Date: Mar 15, 2012
How to prove the essential element of materiality and the standard for enhancing damage awards were among several key issues in a recent 9th Circuit Lanham Act false advertising case decision.* (Not covered here are trademark and cybersquatting issues in the case).
Plaintiff is one of the largest and best known skydiving centers in the world. Defendants are associated with an unrelated advertising and booking service, which sells skydivers certificates for redemption at diving centers.
The trial court granted Plaintiff summary judgment on its allegations that Defendants misled consumers into thinking that Defendants owned skydiving facilities in Arizona and that Plaintiff would redeem Defendants' certificates.
In finding that Defendants' claims were material, the trial court credited a consumer's declaration that he was misled. It also cited supporting evidence of some consumers who told Plaintiff that they believed Defendants were affiliated with Plaintiff. No materiality surveys were introduced.
The jury awarded Plaintiff $1 million in damages for willful false advertising. The trial court doubled that under the Act's discretionary enhancement clause. In doing so, that court emphasized "the purposefully deceptive nature of Defendants' conduct" and the "seeming disregard for the people they harmed."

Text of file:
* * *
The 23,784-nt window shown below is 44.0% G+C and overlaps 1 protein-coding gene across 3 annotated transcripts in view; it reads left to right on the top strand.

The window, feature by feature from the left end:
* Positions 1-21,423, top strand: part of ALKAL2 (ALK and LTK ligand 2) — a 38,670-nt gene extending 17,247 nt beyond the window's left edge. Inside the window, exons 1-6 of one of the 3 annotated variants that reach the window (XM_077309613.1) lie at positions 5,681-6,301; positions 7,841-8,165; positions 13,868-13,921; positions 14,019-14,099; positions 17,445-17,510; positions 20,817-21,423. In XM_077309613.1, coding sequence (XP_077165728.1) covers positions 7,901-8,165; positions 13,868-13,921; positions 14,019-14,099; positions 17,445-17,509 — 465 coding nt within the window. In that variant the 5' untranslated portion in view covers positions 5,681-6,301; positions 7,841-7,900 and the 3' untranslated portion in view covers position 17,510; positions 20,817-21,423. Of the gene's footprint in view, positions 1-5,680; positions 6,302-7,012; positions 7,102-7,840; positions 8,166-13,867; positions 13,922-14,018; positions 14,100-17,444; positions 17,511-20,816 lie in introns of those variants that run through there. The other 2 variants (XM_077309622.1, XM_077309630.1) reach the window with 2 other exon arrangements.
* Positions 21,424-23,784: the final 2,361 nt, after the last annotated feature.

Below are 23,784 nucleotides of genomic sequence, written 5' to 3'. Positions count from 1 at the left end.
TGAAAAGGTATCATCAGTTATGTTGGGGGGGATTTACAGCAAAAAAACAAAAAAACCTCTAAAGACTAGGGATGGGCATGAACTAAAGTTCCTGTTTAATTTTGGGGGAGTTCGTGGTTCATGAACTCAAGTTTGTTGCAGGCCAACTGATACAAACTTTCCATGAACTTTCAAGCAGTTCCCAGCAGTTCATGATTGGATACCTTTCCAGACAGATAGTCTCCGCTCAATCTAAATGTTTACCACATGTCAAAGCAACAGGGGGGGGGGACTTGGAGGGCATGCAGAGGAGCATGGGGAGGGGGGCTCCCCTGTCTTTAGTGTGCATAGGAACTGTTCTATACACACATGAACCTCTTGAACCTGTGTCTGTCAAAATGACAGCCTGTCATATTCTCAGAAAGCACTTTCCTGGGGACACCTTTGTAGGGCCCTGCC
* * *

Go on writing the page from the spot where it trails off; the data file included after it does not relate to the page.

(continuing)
Defendants appealed the materiality finding on grounds that the single consumer declaration was ambiguous, apparently alleging that consumer materiality surveys were needed. Defendants also argued that the enhancement was a punitive award, expressly barred by the Act.
The appeals court affirmed the materiality finding, holding that consumer surveys are not the only way to prove materiality, and this declaration was adequate under the circumstances. But it reversed the damages enhancement, finding that it was an abuse of discretion based on a punitive motivation.